THE BOYNE WATER
July the first, of a morning clear, one thousand six hundred and ninety.
King William did his men prepare, of thousands he had thirty;
To fight King James and all his foes, encamped near the Boyne Water,
He little feared, though two to one, their multitudes to scatter.
King William called his officers, saying, "Gentlemen, mind your station,
And let your valor here be shown, before this Irish nation;
My brazen walls let no man break, and your subtle foes you'll scatter,
Be sure you show them good English play, as you go over the water."
Both foot and horse they marched on, intending them to batter,
But the brave Duke Schomberg he was shot as he crossed over the water;
When that King William he observ'd the brave Duke Schomberg falling,
he rein'd his horse, with a heavy heart, on the Enuiskilleners, calling:
' What will you do for me, brave Trays, see yonder men retreating,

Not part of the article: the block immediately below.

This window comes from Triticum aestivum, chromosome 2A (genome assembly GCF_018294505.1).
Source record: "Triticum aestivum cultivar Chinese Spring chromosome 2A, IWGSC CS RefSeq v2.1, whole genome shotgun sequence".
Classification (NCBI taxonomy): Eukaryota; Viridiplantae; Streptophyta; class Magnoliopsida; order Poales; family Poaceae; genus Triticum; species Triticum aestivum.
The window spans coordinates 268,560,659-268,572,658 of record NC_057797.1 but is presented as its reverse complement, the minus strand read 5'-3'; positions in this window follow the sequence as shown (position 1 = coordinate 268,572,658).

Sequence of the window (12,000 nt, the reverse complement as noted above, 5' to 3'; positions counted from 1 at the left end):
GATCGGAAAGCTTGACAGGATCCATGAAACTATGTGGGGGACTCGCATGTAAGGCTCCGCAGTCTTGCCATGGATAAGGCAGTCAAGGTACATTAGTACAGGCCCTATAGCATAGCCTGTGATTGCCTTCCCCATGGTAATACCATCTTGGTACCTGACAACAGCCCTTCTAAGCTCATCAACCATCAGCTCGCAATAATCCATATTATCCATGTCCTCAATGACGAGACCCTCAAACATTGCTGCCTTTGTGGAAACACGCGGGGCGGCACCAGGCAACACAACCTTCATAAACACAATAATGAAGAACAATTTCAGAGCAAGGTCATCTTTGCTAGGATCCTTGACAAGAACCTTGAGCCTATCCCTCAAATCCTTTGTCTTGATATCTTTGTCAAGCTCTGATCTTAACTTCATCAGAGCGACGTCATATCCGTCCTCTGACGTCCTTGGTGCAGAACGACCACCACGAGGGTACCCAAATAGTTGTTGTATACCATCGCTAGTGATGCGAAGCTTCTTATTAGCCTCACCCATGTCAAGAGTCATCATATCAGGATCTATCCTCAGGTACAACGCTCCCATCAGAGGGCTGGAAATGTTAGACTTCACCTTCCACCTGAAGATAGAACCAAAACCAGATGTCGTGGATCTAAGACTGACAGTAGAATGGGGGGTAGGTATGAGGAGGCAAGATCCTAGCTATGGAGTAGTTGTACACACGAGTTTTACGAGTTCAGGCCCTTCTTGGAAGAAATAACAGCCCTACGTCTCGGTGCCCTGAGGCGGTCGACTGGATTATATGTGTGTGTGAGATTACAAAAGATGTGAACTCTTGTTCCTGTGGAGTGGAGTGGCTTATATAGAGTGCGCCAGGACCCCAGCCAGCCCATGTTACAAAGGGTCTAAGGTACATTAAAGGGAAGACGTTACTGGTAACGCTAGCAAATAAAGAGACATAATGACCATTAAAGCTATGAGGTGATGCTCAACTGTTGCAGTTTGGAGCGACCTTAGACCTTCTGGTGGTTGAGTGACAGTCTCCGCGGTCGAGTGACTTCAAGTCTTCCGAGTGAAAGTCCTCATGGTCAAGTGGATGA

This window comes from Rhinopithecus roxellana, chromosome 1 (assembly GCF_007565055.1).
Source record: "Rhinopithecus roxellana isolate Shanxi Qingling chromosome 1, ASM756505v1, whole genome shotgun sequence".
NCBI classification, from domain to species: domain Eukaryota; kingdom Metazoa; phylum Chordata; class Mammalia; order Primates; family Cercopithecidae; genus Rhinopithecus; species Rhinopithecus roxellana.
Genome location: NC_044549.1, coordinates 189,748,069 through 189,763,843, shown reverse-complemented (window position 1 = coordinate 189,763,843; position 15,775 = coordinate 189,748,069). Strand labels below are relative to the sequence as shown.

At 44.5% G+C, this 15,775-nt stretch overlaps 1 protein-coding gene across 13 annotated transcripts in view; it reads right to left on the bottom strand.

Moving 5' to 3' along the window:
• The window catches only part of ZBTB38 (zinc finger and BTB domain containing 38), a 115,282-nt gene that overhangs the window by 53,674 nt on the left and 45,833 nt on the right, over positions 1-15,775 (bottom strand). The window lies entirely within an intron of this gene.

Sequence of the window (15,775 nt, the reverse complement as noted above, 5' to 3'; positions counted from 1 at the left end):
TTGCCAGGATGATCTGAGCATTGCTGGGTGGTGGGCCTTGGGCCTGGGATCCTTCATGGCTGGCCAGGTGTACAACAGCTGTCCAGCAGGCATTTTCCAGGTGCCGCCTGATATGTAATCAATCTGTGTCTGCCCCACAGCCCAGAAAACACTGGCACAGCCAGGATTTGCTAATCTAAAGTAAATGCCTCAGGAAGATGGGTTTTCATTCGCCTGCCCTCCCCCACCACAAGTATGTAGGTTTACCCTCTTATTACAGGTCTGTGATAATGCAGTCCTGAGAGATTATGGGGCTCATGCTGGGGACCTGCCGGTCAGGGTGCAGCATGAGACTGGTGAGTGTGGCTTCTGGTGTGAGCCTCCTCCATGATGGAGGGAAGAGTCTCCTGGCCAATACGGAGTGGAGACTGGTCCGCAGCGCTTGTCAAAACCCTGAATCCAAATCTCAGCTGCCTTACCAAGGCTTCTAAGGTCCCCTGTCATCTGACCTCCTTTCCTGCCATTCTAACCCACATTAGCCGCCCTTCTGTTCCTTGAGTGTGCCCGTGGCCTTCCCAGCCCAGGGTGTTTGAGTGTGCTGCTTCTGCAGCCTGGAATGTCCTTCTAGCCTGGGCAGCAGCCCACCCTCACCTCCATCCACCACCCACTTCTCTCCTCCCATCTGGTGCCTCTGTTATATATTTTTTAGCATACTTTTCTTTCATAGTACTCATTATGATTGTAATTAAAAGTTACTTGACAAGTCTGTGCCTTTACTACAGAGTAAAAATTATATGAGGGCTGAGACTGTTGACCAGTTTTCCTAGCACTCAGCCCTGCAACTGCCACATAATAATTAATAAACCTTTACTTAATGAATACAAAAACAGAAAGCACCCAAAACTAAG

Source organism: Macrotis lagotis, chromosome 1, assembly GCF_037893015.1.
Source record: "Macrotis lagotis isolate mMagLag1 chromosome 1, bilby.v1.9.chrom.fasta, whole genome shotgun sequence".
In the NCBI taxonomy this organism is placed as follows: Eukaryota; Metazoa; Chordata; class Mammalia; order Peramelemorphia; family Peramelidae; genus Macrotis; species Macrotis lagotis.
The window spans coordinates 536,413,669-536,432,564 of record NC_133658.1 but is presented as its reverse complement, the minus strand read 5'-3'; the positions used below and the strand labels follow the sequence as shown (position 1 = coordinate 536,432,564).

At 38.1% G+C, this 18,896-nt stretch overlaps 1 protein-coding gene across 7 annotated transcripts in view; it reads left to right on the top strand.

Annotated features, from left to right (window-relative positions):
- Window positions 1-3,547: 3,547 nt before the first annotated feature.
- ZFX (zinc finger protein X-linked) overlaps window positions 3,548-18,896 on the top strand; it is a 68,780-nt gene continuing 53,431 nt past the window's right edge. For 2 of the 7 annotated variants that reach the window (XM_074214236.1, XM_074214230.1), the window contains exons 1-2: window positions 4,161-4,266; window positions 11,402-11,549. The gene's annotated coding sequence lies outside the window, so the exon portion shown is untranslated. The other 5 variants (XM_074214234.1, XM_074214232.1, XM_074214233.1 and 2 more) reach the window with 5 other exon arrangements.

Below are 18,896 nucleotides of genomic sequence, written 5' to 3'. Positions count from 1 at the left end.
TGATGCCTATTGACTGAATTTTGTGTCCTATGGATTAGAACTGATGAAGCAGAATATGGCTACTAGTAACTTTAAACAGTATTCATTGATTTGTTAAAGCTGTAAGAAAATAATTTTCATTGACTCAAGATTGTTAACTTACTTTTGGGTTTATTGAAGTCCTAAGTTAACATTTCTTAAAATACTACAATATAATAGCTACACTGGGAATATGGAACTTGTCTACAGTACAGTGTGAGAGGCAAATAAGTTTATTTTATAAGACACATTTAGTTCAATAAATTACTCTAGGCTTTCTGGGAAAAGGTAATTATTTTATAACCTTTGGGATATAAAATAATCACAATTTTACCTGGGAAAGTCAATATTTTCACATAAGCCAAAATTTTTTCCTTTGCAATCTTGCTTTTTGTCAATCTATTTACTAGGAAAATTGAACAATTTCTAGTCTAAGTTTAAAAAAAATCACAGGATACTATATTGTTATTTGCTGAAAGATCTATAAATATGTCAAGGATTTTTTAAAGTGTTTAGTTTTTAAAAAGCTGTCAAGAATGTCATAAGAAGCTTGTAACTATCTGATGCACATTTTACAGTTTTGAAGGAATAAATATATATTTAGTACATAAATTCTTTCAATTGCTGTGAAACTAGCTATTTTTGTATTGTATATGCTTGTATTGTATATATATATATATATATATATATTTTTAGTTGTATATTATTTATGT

Our enemies encouraged are-and .English drums are beating;"
He says, "My boys, feel no dismay at the losing of one commander,
For God shall be our King this day, And I'll be general under."
Within four yards of our fore-front, before a shot was fired,
A sudden snuff they got that day, which little they desired;
For horse and man fell to the ground, and some hung in their saddles.
Others turned up their forked ends, which we call coup de ladle.
Prince Eugene's regiment was the next, on our right hand advanced,
Into a field of standing wheat, where Irish horses pranced-
But the brandy ran so in their heads, their senses all did scatter,
They little thought to leave their bones that day at the Boyne Water.